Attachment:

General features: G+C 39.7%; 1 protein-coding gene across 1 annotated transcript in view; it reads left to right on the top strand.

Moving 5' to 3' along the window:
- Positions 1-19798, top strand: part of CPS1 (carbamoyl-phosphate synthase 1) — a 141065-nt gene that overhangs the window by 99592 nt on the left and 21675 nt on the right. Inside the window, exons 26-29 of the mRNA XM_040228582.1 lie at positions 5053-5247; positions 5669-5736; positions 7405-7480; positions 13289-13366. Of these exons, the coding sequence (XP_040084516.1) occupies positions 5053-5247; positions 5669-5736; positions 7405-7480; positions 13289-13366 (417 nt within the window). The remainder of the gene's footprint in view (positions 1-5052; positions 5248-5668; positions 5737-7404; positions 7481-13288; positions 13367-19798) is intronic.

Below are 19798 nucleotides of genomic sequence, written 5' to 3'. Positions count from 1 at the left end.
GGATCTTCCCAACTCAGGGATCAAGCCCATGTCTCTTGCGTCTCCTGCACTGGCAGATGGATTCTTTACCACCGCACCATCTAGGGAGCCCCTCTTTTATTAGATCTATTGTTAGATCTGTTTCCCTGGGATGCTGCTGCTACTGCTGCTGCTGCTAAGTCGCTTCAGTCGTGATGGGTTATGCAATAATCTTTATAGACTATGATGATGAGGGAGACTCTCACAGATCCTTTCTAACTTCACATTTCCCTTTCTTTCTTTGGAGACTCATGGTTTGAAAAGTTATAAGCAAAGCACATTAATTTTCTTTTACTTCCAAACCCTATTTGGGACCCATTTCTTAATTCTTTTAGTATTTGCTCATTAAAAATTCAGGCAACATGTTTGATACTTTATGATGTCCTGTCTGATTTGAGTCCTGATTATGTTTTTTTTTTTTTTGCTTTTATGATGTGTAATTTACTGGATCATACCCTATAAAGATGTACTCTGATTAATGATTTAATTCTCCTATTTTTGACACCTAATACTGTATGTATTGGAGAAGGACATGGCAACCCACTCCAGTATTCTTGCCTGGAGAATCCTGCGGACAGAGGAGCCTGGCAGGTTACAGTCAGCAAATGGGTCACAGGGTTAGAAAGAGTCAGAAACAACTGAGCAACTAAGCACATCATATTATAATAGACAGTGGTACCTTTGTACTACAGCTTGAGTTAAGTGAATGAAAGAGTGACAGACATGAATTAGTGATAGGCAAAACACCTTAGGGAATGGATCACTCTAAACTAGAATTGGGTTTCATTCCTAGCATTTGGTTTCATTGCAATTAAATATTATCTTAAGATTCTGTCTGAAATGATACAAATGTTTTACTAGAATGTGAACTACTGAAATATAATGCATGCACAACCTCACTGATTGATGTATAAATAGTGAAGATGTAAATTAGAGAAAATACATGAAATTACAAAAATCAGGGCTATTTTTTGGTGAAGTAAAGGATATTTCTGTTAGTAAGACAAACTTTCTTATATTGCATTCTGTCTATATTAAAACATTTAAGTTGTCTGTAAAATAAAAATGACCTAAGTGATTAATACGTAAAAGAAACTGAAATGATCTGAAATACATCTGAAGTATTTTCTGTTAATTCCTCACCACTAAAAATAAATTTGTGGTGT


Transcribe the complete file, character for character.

General features: G+C 39.7%; 1 protein-coding gene across 1 annotated transcript in view; it reads left to right on the top strand.

Moving 5' to 3' along the window:
- Positions 1-19798, top strand: part of CPS1 (carbamoyl-phosphate synthase 1) — a 141065-nt gene that overhangs the window by 99592 nt on the left and 21675 nt on the right. Inside the window, exons 26-29 of the mRNA XM_040228582.1 lie at positions 5053-5247; positions 5669-5736; positions 7405-7480; positions 13289-13366. Of these exons, the coding sequence (XP_040084516.1) occupies positions 5053-5247; positions 5669-5736; positions 7405-7480; positions 13289-13366 (417 nt within the window). The remainder of the gene's footprint in view (positions 1-5052; positions 5248-5668; positions 5737-7404; positions 7481-13288; positions 13367-19798) is intronic.

Below are 19798 nucleotides of genomic sequence, written 5' to 3'. Positions count from 1 at the left end.
GGATCTTCCCAACTCAGGGATCAAGCCCATGTCTCTTGCGTCTCCTGCACTGGCAGATGGATTCTTTACCACCGCACCATCTAGGGAGCCCCTCTTTTATTAGATCTATTGTTAGATCTGTTTCCCTGGGATGCTGCTGCTACTGCTGCTGCTGCTAAGTCGCTTCAGTCGTGATGGGTTATGCAATAATCTTTATAGACTATGATGATGAGGGAGACTCTCACAGATCCTTTCTAACTTCACATTTCCCTTTCTTTCTTTGGAGACTCATGGTTTGAAAAGTTATAAGCAAAGCACATTAATTTTCTTTTACTTCCAAACCCTATTTGGGACCCATTTCTTAATTCTTTTAGTATTTGCTCATTAAAAATTCAGGCAACATGTTTGATACTTTATGATGTCCTGTCTGATTTGAGTCCTGATTATGTTTTTTTTTTTTTTGCTTTTATGATGTGTAATTTACTGGATCATACCCTATAAAGATGTACTCTGATTAATGATTTAATTCTCCTATTTTTGACACCTAATACTGTATGTATTGGAGAAGGACATGGCAACCCACTCCAGTATTCTTGCCTGGAGAATCCTGCGGACAGAGGAGCCTGGCAGGTTACAGTCAGCAAATGGGTCACAGGGTTAGAAAGAGTCAGAAACAACTGAGCAACTAAGCACATCATATTATAATAGACAGTGGTACCTTTGTACTACAGCTTGAGTTAAGTGAATGAAAGAGTGACAGACATGAATTAGTGATAGGCAAAACACCTTAGGGAATGGATCACTCTAAACTAGAATTGGGTTTCATTCCTAGCATTTGGTTTCATTGCAATTAAATATTATCTTAAGATTCTGTCTGAAATGATACAAATGTTTTACTAGAATGTGAACTACTGAAATATAATGCATGCACAACCTCACTGATTGATGTATAAATAGTGAAGATGTAAATTAGAGAAAATACATGAAATTACAAAAATCAGGGCTATTTTTTGGTGAAGTAAAGGATATTTCTGTTAGTAAGACAAACTTTCTTATATTGCATTCTGTCTATATTAAAACATTTAAGTTGTCTGTAAAATAAAAATGACCTAAGTGATTAATACGTAAAAGAAACTGAAATGATCTGAAATACATCTGAAGTATTTTCTGTTAATTCCTCACCACTAAAAATAAATTTGTGGTGT